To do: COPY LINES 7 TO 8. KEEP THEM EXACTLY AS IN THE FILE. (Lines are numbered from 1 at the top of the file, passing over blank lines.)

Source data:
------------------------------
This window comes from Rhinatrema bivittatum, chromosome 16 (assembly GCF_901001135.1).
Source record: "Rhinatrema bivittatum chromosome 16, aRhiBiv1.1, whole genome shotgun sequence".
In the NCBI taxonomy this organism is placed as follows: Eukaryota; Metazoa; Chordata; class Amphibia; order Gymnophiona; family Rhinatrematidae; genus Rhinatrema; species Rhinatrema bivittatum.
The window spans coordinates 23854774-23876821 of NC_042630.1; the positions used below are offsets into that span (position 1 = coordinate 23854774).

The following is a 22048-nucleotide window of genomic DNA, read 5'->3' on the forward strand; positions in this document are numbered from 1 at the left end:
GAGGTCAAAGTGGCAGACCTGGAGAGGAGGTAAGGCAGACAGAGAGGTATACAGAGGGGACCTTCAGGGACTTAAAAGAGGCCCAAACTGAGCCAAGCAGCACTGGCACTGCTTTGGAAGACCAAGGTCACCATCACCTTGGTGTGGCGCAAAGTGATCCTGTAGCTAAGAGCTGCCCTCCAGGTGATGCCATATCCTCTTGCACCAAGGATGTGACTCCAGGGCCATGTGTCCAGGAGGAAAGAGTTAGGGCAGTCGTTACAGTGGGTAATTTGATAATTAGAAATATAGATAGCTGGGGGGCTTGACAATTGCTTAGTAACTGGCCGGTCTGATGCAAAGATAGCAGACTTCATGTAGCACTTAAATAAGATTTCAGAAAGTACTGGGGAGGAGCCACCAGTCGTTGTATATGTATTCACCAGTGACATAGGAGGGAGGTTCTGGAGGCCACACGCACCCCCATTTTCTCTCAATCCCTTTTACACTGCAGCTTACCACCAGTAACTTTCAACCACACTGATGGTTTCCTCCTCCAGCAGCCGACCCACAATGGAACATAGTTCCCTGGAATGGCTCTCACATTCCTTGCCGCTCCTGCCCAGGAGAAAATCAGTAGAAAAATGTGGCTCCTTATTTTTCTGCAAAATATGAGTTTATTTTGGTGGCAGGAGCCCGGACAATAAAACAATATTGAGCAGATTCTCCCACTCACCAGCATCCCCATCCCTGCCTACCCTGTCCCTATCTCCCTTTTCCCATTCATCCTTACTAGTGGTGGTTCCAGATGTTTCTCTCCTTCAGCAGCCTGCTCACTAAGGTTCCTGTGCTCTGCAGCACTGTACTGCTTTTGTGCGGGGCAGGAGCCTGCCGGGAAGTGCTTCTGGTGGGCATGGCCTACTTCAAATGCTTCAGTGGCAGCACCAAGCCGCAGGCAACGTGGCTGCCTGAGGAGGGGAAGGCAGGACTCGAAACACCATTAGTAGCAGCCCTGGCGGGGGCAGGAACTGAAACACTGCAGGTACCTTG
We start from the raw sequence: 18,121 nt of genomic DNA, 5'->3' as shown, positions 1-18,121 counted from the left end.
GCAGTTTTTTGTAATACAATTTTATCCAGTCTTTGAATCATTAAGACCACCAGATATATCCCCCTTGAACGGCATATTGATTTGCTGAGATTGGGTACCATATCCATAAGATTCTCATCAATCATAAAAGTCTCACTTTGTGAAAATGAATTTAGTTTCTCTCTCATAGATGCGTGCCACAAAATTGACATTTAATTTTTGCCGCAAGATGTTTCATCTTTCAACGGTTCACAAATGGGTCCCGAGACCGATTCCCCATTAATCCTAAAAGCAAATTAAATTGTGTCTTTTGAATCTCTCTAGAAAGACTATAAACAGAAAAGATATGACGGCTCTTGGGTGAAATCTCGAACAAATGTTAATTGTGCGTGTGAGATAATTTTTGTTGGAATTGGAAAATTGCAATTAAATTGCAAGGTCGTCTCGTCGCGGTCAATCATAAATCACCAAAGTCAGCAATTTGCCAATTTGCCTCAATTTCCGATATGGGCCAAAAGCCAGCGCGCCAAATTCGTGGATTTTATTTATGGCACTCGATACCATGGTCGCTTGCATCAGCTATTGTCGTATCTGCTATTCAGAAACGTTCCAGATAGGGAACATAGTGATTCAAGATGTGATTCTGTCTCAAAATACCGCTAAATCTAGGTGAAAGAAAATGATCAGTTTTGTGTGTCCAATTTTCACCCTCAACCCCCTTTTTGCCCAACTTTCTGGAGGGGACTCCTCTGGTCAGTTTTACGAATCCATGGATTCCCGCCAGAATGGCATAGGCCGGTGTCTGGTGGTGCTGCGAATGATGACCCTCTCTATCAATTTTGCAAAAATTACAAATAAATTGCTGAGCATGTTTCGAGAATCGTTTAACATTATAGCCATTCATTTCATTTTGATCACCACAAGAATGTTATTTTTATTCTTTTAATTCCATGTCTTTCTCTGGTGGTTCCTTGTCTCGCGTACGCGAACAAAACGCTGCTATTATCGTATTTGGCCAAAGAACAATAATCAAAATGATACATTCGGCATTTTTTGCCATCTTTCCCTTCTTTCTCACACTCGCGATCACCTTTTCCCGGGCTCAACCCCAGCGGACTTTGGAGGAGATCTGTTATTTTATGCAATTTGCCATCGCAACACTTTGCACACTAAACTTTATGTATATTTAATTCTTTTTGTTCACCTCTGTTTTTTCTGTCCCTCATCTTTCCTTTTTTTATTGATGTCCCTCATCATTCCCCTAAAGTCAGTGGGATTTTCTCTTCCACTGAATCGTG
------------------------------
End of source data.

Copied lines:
We start from the raw sequence: 18,121 nt of genomic DNA, 5'->3' as shown, positions 1-18,121 counted from the left end.
GCAGTTTTTTGTAATACAATTTTATCCAGTCTTTGAATCATTAAGACCACCAGATATATCCCCCTTGAACGGCATATTGATTTGCTGAGATTGGGTACCATATCCATAAGATTCTCATCAATCATAAAAGTCTCACTTTGTGAAAATGAATTTAGTTTCTCTCTCATAGATGCGTGCCACAAAATTGACATTTAATTTTTGCCGCAAGATGTTTCATCTTTCAACGGTTCACAAATGGGTCCCGAGACCGATTCCCCATTAATCCTAAAAGCAAATTAAATTGTGTCTTTTGAATCTCTCTAGAAAGACTATAAACAGAAAAGATATGACGGCTCTTGGGTGAAATCTCGAACAAATGTTAATTGTGCGTGTGAGATAATTTTTGTTGGAATTGGAAAATTGCAATTAAATTGCAAGGTCGTCTCGTCGCGGTCAATCATAAATCACCAAAGTCAGCAATTTGCCAATTTGCCTCAATTTCCGATATGGGCCAAAAGCCAGCGCGCCAAATTCGTGGATTTTATTTATGGCACTCGATACCATGGTCGCTTGCATCAGCTATTGTCGTATCTGCTATTCAGAAACGTTCCAGATAGGGAACATAGTGATTCAAGATGTGATTCTGTCTCAAAATACCGCTAAATCTAGGTGAAAGAAAATGATCAGTTTTGTGTGTCCAATTTTCACCCTCAACCCCCTTTTTGCCCAACTTTCTGGAGGGGACTCCTCTGGTCAGTTTTACGAATCCATGGATTCCCGCCAGAATGGCATAGGCCGGTGTCTGGTGGTGCTGCGAATGATGACCCTCTCTATCAATTTTGCAAAAATTACAAATAAATTGCTGAGCATGTTTCGAGAATCGTTTAACATTATAGCCATTCATTTCATTTTGATCACCACAAGAATGTTATTTTTATTCTTTTAATTCCATGTCTTTCTCTGGTGGTTCCTTGTCTCGCGTACGCGAACAAAACGCTGCTATTATCGTATTTGGCCAAAGAACAATAATCAAAATGATACATTCGGCATTTTTTGCCATCTTTCCCTTCTTTCTCACACTCGCGATCACCTTTTCCCGGGCTCAACCCCAGCGGACTTTGGAGGAGATCTGTTATTTTATGCAATTTGCCATCGCAACACTTTGCACACTAAACTTTATGTATATTTAATTCTTTTTGTTCACCTCTGTTTTTTCTGTCCCTCATCTTTCCTTTTTTTATTGATGTCCCTCATCATTCCCCTAAAGTCAGTGGGATTTTCTCTTCCACTGAATCGTG